how every family can start the school year off right

how to start the school year off right

Several years ago, I wrote about how to make the school year a smashing success, or. . . actually how to make the school year as successful as humanly possible.

It included 10 easy steps that any family could follow in order to start the school year off on the right foot. 

I just looked back at it, and I decided it’s totally worth sharing again, because, well, with a little prep and a little thought, every family can start the school year off on a positive note.

Every one of us wants the school year to be successful for our children–and us–so here’s a few simple ‘tricks of the trade’ coming from not only a parent of three elementary schoolers but also an educator who has been ‘on the other side’.

And sure, my husband–also an educator and school administrator–added his two cents’ so we’ve really got it covered here.  Now we just have to make sure we’re doing these 10 simple things–

Here’s the skinny. . .

  • How Every Family Can Start the School Year Off Right: Here they are–successful new-school-year survival tips, in no particular order, so that we all start the school year off in the best way (humanly) possible:


1. Make early and frequent contact with your child’s teacher. Don’t be afraid to send an email if you have a question or concern, or just send a note to say ‘hi’ and introduce yourself. Ask how you can support classroom learning at home, and ask how you can help the teacher–by classroom volunteering or doing what you can at home.

Have your child write a Hello Teacher Note before school starts or even during the first week or month of school so that she feels a special connection with her teacher. It helps!

successful school year know friends


2. Know your child’s friends. Plan a weekend play date, even if it’s only for an hour or two, and don’t let the kids hide away downstairs or up in your kiddo’s room. Make a snack together, play a game together, or pull out a craft to do together.

Get to know these little friends now, and listen to how everyone interacts. If necessary, jump in if you don’t like what you’re hearing and talk about how kind friends speak to each other, how to share. or how to take turns. Ignoring behavior we’re not comfortable with is just like saying it’s okay.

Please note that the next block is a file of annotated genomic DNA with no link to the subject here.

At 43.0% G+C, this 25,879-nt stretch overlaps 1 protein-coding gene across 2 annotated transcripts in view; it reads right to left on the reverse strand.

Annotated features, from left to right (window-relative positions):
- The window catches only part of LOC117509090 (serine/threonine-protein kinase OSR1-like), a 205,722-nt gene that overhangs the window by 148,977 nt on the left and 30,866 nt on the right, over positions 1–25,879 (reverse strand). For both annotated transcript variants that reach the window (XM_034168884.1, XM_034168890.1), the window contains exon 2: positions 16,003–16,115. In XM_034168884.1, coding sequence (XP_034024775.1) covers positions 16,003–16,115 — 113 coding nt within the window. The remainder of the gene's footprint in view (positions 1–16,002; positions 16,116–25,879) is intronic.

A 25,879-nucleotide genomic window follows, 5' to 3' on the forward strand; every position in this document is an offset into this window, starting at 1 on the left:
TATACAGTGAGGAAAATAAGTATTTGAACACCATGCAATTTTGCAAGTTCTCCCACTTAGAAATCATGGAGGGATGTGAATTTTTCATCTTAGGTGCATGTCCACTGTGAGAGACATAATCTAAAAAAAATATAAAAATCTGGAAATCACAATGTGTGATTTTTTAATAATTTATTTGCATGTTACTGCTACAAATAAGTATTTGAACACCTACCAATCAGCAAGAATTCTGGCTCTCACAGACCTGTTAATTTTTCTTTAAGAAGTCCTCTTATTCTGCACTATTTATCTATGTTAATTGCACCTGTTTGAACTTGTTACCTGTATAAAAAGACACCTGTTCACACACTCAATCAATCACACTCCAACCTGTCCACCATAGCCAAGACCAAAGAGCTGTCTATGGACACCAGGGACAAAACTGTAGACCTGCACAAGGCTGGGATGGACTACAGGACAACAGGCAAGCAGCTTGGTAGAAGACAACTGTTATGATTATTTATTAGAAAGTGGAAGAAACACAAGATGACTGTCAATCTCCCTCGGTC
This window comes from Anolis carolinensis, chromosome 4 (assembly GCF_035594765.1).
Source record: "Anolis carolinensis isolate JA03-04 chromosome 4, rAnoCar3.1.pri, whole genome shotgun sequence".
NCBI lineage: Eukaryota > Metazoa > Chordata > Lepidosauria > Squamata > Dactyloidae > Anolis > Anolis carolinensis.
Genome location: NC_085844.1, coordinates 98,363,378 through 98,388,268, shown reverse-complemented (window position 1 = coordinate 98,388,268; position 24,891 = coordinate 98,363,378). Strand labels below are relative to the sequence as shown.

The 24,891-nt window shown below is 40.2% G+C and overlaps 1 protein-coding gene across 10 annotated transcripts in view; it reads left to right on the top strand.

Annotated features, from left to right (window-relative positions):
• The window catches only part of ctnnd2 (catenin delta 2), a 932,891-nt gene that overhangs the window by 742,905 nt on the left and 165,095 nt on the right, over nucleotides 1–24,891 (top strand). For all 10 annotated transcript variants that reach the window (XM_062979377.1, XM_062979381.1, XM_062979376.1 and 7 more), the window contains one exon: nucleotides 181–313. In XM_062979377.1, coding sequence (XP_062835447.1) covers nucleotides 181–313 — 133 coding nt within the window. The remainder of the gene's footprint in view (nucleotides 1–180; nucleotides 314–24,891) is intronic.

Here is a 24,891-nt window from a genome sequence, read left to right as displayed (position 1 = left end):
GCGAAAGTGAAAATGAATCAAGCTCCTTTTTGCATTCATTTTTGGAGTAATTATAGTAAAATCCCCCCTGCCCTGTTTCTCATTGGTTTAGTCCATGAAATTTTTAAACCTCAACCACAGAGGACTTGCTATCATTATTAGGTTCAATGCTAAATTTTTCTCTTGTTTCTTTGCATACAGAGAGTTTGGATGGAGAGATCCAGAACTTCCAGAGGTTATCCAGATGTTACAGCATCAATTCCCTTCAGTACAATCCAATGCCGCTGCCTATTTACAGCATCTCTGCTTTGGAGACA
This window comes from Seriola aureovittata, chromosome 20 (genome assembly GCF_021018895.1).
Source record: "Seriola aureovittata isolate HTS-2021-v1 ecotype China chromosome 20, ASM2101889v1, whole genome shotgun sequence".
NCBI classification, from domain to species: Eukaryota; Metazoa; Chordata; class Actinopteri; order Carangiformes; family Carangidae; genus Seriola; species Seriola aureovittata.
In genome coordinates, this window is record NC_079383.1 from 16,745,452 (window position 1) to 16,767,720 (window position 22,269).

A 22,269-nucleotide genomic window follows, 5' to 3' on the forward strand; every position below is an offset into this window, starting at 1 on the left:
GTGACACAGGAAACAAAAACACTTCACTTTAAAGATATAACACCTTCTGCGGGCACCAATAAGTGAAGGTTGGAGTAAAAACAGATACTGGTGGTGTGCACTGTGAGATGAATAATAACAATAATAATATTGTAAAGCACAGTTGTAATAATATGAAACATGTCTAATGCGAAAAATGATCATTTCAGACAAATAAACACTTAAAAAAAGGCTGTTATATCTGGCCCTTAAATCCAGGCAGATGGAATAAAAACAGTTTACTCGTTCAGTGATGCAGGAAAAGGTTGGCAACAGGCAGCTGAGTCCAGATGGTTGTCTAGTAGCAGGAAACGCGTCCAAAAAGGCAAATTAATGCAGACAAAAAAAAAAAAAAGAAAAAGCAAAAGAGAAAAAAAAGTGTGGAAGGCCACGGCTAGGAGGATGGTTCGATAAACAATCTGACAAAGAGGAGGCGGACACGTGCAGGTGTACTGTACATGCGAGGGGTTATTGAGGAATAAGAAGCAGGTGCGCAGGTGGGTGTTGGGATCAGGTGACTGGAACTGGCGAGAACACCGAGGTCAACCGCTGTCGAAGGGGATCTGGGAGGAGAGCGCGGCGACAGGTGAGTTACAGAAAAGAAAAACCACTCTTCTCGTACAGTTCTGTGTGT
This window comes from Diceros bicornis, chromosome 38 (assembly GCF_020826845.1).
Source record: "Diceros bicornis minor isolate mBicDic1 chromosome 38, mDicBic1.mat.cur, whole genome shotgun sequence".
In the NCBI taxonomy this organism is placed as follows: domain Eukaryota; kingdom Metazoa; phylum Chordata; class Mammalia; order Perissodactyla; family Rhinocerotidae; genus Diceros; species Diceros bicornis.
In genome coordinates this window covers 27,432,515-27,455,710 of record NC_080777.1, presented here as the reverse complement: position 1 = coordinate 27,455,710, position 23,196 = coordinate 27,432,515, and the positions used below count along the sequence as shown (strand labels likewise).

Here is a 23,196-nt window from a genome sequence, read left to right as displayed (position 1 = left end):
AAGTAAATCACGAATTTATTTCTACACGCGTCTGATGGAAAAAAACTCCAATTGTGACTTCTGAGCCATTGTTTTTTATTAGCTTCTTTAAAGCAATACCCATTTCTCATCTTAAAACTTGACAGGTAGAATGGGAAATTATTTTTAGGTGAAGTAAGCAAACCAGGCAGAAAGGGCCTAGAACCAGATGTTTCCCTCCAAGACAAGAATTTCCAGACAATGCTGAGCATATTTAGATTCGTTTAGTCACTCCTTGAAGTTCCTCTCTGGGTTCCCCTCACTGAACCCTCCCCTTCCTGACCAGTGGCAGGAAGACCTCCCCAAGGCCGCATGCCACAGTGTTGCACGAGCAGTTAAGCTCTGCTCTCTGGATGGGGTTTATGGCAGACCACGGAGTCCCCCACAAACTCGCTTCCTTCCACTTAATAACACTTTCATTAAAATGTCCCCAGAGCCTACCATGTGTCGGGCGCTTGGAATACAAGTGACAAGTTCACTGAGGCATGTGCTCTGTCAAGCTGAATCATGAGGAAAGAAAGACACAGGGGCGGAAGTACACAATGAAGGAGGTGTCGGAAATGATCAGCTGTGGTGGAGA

successful school year know friends


3. Eat at least two dinners together each week. It’s hard. Verrrry hard, I know, with soccer practices, lessons, and late work days. But sitting down to dinner as a family has been proven to lead to healthier kids, happier families, and stronger family relationships.

It’s a great time to talk about the day, make sure your kids are chewing with their mouths closed (really!), and to actually sit down and look at your cute kids before they run off and turn into 20-year-olds tomorrow night. And the meal? Doesn’t have to be fancy. Just has to be something on the table that you eat together.

successful school year home for everything


4. Make a home for everything. When your kiddo walks in the door, shoes make a beeline for the shoe shelf, lunchbox gets emptied then heads to his landing pad on the counter, backpack drops in the box. No questions asked.

Then when you get a second, unload the take-home folder and recycle (yes–recycle immediately!) the papers you know you won’t need, hang up one ‘super-star’ assignment on the fridge, file the important papers in your file folder, and put the night’s homework on the table where your child does homework. Done. Check. Move onto the next thing.

successful school year homework


5. Create a structured time and place for homework. For some, it works to get homework completed immediately after walking in the door and finishing snack; for others, homework’s best saved for after dinner. It doesn’t matter when you choose–just make a choice and stick with it. Everyone fares better with routine, so start one for homework asap.


successful school year school

6. Become a familiar face at school. If you walk to school, introduce yourself to the administrators (and don’t be afraid!) while they’re out on bus duty and say hello each time you see him or her. Say hello to the secretaries and be extra nice to them because their job is not easy, either. Don’t expect these busy people to remember your name right away, but use their names when addressing them if you can.

If you are able, join the PTA or PTO, but don’t sweat it if you can’t–you can still help in other ways. Consider asking the PTO President or School Director how you can help–from home. I’m sure she’ll come up with something.


successful school year ask and listen